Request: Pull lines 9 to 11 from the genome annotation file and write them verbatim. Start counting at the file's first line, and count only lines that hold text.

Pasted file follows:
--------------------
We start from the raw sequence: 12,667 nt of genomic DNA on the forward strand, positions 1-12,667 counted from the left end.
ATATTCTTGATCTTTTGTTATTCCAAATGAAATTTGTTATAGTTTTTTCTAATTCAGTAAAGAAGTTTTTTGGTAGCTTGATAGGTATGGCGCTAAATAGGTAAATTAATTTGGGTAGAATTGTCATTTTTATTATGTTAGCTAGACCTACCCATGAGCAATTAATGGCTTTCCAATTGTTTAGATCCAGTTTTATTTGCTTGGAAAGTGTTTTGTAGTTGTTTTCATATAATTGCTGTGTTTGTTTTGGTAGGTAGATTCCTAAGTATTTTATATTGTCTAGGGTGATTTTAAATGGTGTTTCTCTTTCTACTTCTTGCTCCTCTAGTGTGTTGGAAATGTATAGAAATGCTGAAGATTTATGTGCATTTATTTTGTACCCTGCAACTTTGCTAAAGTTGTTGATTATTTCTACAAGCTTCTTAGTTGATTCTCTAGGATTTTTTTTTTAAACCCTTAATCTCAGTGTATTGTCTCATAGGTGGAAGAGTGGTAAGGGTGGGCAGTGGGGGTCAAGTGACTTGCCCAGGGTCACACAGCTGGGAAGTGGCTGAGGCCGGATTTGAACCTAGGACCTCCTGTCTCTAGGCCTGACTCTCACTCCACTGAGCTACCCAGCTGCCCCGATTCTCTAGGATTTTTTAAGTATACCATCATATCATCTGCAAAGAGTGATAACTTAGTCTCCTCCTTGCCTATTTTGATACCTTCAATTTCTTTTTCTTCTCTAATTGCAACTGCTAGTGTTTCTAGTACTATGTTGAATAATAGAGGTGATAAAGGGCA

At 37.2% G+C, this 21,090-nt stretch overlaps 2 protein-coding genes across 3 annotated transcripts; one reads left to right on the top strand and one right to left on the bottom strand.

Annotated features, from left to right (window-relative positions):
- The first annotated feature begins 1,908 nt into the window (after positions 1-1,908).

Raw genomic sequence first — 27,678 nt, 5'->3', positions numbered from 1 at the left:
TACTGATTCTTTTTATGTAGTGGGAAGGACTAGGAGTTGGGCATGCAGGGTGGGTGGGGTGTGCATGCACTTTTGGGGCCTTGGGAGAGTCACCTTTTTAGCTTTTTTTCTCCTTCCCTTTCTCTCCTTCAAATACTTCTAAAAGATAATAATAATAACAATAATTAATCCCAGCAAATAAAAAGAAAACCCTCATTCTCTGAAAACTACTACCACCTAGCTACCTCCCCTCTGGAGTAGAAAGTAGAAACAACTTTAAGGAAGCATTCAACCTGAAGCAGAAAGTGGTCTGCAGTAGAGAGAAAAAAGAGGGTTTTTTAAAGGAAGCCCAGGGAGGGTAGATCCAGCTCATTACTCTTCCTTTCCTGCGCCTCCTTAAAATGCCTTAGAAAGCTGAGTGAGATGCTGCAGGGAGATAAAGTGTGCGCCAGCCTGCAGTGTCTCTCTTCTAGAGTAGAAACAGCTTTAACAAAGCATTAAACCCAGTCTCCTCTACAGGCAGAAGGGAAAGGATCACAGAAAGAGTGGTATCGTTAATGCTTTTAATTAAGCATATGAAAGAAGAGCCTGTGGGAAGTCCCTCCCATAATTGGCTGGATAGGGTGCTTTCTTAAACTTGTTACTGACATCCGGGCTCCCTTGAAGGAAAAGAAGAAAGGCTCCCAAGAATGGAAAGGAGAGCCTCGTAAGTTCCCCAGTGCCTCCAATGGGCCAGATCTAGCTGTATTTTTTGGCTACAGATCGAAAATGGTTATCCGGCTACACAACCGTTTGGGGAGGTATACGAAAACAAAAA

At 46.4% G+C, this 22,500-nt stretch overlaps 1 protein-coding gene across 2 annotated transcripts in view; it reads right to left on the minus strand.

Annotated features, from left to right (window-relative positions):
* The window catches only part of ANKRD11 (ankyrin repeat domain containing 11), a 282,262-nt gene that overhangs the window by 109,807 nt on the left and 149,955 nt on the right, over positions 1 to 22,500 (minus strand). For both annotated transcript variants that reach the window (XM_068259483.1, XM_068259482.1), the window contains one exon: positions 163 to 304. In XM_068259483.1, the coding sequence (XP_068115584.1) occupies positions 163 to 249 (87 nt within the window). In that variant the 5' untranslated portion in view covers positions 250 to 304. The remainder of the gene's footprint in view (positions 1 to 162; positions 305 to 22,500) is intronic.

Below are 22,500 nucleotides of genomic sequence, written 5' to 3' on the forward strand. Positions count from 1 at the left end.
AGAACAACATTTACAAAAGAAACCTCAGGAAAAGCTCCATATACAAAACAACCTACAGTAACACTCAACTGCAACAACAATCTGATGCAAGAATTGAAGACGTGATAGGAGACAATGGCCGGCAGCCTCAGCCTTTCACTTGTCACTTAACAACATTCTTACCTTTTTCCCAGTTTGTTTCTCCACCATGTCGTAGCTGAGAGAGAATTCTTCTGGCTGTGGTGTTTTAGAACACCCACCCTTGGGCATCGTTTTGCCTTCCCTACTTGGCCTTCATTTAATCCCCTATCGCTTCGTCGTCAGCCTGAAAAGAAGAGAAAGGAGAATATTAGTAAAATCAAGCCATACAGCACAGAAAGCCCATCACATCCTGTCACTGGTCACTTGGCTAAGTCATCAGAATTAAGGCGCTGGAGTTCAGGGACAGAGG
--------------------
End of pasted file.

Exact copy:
Annotated features, from left to right (window-relative positions):
* The window catches only part of ANKRD11 (ankyrin repeat domain containing 11), a 282,262-nt gene that overhangs the window by 109,807 nt on the left and 149,955 nt on the right, over positions 1 to 22,500 (minus strand). For both annotated transcript variants that reach the window (XM_068259483.1, XM_068259482.1), the window contains one exon: positions 163 to 304. In XM_068259483.1, the coding sequence (XP_068115584.1) occupies positions 163 to 249 (87 nt within the window). In that variant the 5' untranslated portion in view covers positions 250 to 304. The remainder of the gene's footprint in view (positions 1 to 162; positions 305 to 22,500) is intronic.

Below are 22,500 nucleotides of genomic sequence, written 5' to 3' on the forward strand. Positions count from 1 at the left end.